by John Hawkins | January 4, 2008 9:10 am
After all the talk, all the ads, and all the hours spent in Iowa diners, it was finally game on in the Cornhusker last night. Here’s how it broke down,
Incidentally, my predictions from yesterday were pretty close, although Fred did a little better than I thought he would and McCain did a little worse,
1) Mike Huckabee
2) Mitt Romney
3) John McCain
4) Fred Thompson
5) Ron Paul
6) Rudy Giuliani
1) Barack Obama
2) John Edwards
3) Hillary Clinton
Now, what does it all mean?
Well, Huckabee had to win in Iowa — and he did so rather convincingly. Unfortunately for him, McCain and Romney have been slugging it out in first place far ahead of him in New Hampshire, so he probably won’t be able to turn this into a slingshot to propel himself to the nomination — which makes Michigan huge for him.
After losing Iowa, Romney is now in a dangerous position because McCain is beating him in New Hampshire and there’s not much time left. If Romney loses Iowa and New Hampshire, that will probably make a victory in Michigan an uphill fight. If he loses them all, then he probably won’t get a win before Super Tuesday and this could very easily turn into a Huckabee vs. McCain fight with Mitt left on the outside looking in.
Fred Thompson did manage to capture third place, but it was a weak third place just ahead of McCain and his numbers are terrible in New Hampshire and Michigan. So, what he needs to do is defy expectations, particularly in Michigan and keep on keeping on, waiting for other candidates to fold, which may be difficult if he doesn’t even go as high as third place again until South Carolina.
John McCain finished in a very close 4th place, which isn’t horrible given that he didn’t spend a lot of time there. However, the key for McCain is New Hampshire. If he wins there — and he may — his campaign will catch fire. He may have the horses to pull it off since his liberal pals in the mainstream media are cheering him on at the top of their lungs, but time will tell.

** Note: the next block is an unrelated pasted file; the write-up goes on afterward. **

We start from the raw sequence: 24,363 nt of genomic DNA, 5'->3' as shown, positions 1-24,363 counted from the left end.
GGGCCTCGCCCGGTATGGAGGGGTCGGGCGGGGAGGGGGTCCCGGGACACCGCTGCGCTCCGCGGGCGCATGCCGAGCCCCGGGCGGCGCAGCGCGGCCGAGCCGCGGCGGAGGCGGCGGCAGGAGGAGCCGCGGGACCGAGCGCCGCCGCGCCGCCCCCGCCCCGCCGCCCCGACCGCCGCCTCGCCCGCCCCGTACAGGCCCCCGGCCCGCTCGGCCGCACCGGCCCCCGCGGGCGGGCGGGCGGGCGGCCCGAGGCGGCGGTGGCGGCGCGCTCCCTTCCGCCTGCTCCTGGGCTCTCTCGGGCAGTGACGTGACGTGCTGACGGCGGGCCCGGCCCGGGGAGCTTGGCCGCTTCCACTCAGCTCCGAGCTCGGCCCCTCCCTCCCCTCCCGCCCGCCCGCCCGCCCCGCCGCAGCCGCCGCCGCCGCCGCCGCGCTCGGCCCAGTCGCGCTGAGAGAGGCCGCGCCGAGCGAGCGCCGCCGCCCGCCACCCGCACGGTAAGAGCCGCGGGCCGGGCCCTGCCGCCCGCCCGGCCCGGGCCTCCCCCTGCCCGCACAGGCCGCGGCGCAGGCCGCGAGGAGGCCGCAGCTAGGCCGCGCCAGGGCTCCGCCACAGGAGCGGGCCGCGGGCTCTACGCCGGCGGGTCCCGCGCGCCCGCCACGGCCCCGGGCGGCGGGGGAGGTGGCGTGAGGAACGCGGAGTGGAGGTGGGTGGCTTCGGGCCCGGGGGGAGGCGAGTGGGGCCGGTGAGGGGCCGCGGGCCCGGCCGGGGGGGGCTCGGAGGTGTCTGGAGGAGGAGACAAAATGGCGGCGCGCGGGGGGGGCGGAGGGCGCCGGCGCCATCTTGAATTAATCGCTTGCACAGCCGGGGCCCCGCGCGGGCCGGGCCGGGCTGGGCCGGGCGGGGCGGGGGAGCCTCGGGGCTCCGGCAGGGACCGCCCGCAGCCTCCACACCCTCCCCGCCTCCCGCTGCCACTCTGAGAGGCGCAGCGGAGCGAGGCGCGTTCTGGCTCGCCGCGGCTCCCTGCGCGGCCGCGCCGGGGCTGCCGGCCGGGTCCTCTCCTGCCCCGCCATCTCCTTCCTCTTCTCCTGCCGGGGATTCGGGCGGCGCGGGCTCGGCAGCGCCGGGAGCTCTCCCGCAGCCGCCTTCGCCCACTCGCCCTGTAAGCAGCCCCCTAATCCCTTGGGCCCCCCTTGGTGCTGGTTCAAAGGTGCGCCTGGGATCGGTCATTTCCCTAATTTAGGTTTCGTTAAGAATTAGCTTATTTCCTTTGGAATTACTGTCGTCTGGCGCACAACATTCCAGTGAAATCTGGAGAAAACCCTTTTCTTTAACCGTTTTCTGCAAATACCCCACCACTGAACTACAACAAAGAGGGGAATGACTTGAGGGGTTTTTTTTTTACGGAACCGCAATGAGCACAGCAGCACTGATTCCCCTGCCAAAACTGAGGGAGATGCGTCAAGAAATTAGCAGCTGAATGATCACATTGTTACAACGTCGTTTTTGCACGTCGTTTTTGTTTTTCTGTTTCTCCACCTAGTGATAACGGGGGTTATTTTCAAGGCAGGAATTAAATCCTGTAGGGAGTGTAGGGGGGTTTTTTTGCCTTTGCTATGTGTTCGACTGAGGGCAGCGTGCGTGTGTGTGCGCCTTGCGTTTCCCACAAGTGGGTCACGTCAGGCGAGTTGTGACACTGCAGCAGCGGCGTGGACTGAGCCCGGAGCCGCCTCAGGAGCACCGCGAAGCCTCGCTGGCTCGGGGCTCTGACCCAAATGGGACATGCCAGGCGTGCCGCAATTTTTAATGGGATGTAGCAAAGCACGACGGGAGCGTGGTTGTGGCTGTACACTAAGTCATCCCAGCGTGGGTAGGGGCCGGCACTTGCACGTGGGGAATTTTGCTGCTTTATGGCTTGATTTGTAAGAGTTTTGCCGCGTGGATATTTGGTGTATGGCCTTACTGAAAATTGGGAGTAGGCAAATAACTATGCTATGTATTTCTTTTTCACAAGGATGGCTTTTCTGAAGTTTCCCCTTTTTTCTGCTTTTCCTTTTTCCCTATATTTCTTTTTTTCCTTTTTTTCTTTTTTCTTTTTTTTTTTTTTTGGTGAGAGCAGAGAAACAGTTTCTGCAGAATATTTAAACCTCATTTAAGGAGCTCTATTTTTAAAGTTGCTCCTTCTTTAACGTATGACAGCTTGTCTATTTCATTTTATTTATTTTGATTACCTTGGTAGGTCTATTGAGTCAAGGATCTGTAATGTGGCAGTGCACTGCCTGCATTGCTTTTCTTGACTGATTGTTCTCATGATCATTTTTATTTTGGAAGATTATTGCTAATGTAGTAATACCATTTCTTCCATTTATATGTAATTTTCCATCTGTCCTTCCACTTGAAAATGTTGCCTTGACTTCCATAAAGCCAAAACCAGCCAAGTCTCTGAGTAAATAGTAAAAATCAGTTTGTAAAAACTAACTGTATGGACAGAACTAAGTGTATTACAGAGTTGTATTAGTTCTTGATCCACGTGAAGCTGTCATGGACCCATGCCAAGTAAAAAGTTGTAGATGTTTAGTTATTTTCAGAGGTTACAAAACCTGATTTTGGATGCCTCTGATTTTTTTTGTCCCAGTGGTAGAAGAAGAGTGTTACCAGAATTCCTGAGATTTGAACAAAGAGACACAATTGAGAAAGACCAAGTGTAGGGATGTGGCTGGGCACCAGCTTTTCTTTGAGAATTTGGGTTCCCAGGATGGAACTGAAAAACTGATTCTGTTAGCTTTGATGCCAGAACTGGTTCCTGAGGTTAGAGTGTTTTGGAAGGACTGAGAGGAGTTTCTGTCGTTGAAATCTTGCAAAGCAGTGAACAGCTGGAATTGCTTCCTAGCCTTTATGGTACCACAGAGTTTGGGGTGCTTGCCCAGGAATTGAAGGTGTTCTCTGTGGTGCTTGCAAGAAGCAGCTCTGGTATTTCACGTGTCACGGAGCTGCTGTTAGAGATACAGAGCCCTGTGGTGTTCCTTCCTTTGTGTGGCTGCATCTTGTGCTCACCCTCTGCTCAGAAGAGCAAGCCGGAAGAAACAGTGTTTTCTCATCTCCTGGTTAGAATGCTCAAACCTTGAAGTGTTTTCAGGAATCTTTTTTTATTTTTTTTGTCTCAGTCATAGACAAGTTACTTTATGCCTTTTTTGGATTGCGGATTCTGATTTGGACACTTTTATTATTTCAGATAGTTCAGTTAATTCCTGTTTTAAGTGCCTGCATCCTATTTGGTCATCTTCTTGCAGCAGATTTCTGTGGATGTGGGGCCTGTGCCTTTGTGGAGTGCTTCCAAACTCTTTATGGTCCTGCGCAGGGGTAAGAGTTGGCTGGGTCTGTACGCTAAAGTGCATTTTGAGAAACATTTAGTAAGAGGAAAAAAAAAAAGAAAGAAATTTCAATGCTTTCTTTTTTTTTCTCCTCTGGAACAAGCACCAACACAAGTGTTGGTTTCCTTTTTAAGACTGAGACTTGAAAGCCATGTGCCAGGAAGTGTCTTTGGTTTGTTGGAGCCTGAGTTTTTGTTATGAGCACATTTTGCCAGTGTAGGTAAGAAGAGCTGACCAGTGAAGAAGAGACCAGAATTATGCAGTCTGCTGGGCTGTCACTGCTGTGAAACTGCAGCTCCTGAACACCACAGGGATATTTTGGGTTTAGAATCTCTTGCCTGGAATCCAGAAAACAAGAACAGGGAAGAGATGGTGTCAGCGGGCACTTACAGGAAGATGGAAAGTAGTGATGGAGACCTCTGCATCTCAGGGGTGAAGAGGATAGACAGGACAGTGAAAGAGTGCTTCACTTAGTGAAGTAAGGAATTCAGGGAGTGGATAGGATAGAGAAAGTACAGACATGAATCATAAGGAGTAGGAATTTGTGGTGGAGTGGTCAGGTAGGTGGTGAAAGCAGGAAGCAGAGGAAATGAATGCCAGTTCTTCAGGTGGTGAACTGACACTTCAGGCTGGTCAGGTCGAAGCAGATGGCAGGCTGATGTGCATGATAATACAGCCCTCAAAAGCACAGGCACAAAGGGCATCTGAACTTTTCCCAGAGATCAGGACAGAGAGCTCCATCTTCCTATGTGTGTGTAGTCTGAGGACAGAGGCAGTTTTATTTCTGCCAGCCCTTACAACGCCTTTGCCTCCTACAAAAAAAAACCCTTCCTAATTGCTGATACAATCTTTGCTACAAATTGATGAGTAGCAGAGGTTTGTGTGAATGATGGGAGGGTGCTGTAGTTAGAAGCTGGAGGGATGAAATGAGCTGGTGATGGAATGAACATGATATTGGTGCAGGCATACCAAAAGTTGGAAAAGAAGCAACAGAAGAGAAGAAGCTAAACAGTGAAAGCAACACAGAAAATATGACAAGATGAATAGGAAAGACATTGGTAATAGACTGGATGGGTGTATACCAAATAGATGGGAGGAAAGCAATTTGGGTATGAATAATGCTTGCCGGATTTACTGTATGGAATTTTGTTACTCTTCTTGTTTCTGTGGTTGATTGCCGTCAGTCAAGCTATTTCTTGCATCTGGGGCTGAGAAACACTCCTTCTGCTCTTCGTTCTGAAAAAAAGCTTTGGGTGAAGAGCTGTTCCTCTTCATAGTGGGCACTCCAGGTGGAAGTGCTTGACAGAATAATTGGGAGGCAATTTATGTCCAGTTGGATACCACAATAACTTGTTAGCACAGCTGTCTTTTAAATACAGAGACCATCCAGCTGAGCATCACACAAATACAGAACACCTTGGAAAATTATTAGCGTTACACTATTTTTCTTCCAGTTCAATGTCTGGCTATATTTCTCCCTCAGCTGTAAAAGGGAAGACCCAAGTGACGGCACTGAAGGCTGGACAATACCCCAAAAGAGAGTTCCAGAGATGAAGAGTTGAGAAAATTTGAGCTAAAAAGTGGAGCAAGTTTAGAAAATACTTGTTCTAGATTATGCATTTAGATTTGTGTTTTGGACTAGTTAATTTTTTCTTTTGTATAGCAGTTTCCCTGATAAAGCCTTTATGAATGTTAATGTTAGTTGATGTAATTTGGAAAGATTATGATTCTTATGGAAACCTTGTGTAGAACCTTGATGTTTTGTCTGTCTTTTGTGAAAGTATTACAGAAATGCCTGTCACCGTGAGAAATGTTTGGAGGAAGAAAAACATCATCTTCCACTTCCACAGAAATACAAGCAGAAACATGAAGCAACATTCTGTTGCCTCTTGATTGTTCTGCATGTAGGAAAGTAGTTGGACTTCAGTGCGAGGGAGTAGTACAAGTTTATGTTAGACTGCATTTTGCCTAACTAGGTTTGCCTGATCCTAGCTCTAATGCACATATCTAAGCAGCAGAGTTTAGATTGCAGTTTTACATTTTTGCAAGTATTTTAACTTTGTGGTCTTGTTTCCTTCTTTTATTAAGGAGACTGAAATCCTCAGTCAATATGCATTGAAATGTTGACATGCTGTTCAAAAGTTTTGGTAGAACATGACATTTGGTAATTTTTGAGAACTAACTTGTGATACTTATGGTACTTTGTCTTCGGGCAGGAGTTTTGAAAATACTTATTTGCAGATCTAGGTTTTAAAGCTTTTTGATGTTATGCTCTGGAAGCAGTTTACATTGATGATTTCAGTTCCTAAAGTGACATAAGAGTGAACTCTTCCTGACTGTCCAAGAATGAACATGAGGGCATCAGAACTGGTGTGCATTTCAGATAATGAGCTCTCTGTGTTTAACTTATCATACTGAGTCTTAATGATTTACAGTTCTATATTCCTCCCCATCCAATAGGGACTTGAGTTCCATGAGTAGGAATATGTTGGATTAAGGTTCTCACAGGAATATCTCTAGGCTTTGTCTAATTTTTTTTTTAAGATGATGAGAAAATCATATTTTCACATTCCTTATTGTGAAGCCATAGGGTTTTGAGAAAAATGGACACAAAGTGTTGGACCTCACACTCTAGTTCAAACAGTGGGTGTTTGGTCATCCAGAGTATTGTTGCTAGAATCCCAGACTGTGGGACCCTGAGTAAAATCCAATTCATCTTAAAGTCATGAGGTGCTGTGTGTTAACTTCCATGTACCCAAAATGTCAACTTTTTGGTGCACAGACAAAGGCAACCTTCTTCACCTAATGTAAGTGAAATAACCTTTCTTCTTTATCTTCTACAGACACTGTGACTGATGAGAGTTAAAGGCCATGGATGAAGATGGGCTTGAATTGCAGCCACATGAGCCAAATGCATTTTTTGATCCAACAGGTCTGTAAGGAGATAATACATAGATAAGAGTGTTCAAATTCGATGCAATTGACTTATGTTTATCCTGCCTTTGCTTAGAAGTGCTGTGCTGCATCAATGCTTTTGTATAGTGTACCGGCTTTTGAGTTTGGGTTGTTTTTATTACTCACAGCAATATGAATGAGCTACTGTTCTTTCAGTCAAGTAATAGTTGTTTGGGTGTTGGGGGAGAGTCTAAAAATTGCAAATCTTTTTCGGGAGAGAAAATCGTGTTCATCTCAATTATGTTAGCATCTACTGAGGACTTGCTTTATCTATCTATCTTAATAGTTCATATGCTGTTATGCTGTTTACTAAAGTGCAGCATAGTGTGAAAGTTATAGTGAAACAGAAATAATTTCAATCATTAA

Ron Paul took 5th place, but cracked double digits and pulled 10%. They’ll probably claim that as a moral victory — but it’s not. When you have a $19 million third quarter and your own blimp, finishing 5th in a 7 man race is pretty unimpressive.
Rudy, who spent very little time campaigning in Iowa, finished 6th, which again shows how weak his strategy is. He doesn’t have great national numbers any more and he will have to endure poor showings in 5 states before he comes to his “firewall” in Florida. Will his “firewall” still be standing by then? Doubt it. He’s a longshot at this point and better hope that McCain folds and his supporters migrate to camp Rudy.
My former employer Duncan Hunter did gather a few votes, but statistically pulled a zero. Sigh.
Obama won a huge victory in Iowa in more ways than one. Not only did he win the state, he put himself right back in the hunt in New Hampshire, where Hillary looks to have pulled ahead by a nose. If Obama can beat the wicked witch of New York in New Hampshire, too, she’ll be in serious trouble — but we’ll have to see how much of an impact Barack’s win and Hill’s third place finish has on the New Hampshire race.